Vermont Bar Journal
Child Custody Cases in Vermont: What Is the Best Interest of the Child?
THE VERMONT BAR JOURNALVolume 35, No. 2Summer 2009 Child Custody Cases in Vermont: What Is the Best Interest of the Child?By Richard E. Miller, Esq.The standard for making child custody awards in Vermont Courts is "the best interests of the child."(fn1) The same standard is used in the courts of most other states, but custody awards in other states often differ significantly from those in Vermont.(fn2) What is deemed to be in the best interests of the child in Vermont differs from what it is in most other states. A purpose of this article is to examine Vermont custody laws and recommend changes.
How Child Custody Is Determined In Vermont Courts (fn3)
Child custody has two components, physical and legal.(fn4) In Vermont, physical custody almost always determines which parent the child lives with most of the time.(fn5) Legal custody determines which parent has decision-making authority over almost every aspect of the child's life, including education, health, religion, and after-school activities. Vermont is among only a few states that give either parent in a child custody proceeding the right to veto joint (meaning shared) custody, physical and legal.(fn6) Unless both parents consent, family court (the trial court) judges in Vermont are deprived of the option of crafting a custodial plan that includes joint custody in any form. This is so even when, in the judgment of the trial court, some form of joint custody may be in the best interests of the child.(fn7) Under 15 V.S.A. §665, joint custody of any kind is never in the best interests of the child unless both parents consent. This law has a significant impact upon the entire process of child custody and visitation awards, as will be evident from the discussion that follows.
Very early in divorce proceedings, custody and visitation decisions are made that often become permanent and have profound, long-term effects on the lives of the parties and their children.(fn8) Unfortunately anger and bitterness are norms in divorce cases. Marriages are failing and families are being broken apart. The emotional strain is so great on divorcing parties, men and women, that it is reasonable to describe them as temporarily unstable. It is not surprising that many mothers, suffering the acrimony and disorienting effects associated with the breakup of their marriages and the harsh realities of their divorce proceedings, veto joint custody.
Once joint custody is vetoed, an award of physical and legal custody is made to one parent in the best interests of the child, pursuant to 15 V.S.A. §665 and Cabot v. Cabot.(fn9)In order to determine the best interests of the child regarding custody and visitation, the trial court considers the evidence in light of a list of factors.(fn10)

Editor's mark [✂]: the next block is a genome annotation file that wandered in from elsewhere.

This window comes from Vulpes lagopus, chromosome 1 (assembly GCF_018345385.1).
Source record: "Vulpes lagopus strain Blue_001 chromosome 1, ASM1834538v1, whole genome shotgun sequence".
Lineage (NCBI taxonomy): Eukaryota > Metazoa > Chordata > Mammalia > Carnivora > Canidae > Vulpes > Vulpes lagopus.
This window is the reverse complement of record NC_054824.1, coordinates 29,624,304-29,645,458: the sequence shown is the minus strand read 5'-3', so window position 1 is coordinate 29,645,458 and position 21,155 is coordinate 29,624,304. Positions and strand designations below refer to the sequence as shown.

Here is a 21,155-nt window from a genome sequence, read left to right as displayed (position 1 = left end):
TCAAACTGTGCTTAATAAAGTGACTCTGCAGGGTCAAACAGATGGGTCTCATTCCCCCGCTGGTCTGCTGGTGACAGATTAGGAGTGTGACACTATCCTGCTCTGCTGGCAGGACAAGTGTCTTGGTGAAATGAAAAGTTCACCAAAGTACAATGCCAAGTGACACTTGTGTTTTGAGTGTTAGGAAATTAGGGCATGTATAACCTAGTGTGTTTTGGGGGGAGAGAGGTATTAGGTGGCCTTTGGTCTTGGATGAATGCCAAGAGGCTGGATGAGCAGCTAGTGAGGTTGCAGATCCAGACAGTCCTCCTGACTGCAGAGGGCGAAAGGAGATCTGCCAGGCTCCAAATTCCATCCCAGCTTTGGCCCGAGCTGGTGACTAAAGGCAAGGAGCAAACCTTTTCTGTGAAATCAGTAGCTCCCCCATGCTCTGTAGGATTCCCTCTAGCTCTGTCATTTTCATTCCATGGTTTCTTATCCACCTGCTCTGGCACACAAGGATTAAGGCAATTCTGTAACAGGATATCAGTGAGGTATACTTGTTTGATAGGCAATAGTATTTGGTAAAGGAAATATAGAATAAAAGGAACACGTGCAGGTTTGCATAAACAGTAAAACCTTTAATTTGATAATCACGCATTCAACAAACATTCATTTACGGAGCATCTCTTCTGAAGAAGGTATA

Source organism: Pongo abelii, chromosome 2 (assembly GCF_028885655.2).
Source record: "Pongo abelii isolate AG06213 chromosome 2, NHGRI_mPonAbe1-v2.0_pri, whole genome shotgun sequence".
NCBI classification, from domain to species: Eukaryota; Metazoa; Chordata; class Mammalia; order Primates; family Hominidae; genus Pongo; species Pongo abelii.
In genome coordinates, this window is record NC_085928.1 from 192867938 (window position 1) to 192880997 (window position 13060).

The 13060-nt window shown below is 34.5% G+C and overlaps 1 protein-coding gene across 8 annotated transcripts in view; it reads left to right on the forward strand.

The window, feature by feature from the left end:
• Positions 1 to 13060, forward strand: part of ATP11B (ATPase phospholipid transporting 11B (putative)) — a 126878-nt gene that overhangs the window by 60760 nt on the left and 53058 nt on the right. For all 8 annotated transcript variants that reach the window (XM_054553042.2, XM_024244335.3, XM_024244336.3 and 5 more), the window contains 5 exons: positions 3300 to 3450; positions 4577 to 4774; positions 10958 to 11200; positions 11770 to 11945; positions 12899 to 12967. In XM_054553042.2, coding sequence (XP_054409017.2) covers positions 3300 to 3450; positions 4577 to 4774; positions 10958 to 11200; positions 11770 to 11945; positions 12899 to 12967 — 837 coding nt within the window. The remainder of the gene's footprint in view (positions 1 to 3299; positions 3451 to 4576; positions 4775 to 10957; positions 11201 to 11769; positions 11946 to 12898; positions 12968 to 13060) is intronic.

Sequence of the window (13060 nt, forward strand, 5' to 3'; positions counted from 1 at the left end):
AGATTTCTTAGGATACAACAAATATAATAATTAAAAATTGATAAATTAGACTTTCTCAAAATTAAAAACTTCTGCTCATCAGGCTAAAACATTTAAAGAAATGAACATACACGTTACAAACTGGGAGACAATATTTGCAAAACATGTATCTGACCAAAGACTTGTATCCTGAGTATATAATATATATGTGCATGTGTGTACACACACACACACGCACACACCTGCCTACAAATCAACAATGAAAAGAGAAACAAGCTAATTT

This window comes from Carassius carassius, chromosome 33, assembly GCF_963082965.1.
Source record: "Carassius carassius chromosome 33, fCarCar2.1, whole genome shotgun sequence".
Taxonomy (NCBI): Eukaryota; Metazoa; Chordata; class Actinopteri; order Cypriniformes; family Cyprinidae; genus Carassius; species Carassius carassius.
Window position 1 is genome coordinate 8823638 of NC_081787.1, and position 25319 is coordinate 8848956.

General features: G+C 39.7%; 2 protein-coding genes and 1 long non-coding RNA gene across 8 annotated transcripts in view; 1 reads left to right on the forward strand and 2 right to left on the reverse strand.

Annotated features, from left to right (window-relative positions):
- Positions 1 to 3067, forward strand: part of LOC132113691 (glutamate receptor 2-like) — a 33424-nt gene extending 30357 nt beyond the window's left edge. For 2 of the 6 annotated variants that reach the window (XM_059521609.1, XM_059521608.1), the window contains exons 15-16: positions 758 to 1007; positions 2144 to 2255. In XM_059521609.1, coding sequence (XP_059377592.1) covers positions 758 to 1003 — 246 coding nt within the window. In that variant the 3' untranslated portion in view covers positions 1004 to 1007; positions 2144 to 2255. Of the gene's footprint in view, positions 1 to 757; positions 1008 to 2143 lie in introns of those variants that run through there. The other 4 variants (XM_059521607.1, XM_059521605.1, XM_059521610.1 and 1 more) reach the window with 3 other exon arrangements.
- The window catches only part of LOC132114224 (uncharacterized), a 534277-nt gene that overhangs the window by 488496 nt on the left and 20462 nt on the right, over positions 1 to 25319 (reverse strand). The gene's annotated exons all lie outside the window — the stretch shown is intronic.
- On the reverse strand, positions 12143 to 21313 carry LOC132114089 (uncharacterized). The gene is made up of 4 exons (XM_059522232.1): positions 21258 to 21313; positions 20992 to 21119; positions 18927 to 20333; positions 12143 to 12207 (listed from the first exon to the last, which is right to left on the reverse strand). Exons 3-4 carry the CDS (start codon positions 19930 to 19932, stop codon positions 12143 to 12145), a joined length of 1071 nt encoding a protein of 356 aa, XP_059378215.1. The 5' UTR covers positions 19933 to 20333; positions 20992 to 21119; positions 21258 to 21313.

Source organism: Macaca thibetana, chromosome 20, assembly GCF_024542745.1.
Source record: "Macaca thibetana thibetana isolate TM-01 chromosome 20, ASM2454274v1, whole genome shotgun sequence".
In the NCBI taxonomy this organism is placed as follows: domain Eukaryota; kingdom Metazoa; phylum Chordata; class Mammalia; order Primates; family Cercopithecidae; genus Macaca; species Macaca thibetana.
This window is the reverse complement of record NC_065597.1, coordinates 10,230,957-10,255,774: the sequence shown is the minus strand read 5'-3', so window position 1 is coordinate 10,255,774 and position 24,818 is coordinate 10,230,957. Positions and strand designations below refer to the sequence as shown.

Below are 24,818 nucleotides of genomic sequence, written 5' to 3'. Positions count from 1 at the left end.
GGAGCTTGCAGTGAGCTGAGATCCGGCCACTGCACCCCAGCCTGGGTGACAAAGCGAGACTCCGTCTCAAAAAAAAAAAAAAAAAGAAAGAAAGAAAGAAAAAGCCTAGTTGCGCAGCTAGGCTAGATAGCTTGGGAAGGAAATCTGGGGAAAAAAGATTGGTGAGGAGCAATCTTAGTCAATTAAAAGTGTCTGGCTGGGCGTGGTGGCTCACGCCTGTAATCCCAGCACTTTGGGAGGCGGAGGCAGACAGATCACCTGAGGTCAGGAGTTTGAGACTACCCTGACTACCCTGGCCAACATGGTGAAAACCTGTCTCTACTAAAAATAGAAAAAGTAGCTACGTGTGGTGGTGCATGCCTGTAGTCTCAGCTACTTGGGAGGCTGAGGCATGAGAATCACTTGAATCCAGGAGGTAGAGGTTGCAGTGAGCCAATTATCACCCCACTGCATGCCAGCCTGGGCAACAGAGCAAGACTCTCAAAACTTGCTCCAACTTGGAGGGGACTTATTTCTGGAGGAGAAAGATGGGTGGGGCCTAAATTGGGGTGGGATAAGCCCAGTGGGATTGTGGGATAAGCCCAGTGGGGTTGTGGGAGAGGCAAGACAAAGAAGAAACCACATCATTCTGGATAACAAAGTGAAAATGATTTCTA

Custody is given to the one parent who is found to be the "primary care provider," unless that parent is unfit.(fn11)Although the trial court is not supposed to have a preference based on the sex of the child or parent,(fn12) once joint custody is vetoed, as a matter of law sole custody awards are to the primary care providers during the marriage and those are almost always assumed to be the mothers.(fn13) As physical custody refers to the parent with whom the child spends most of the time, the visitation time of the non-custodial parent is never more and usually far less than the child's time with the custodial parent. Visitation on alternating weekends and a night or two in between is typical.(fn14) The process by which joint custody is vetoed by one parent thus has the practical effect of terminating fundamental parenting rights of most non-custodial parents, including decision-making and the ability to see one's child or children except at scheduled visitations.
If either party is dissatisfied with the determination of the family court and believes the court has made an error or errors of fact or law, he or she may appeal directly to the Vermont Supreme Court. The Supreme Court is supposed to defer to the decision of the trial court that heard the evidence first hand, and is not supposed to set aside the findings of the trial court unless they are clearly erroneous.(fn15) The Supreme Court may reverse the determination of the trial court if it is not supported by the evidence.(fn16) As will be discussed later, some decisions of the Supreme Court have been criticized by dissenting justices of that Court for usurpation of the functions of the trial courts in making child custody awards.
An examination of the landmark decision of the Vermont Supreme Court in Cabot(fn17) shows how these concepts work in practice. The relevant provision of the Vermont statute that permits unilateral veto of joint custody in any form was addressed in Cabot and provides in part: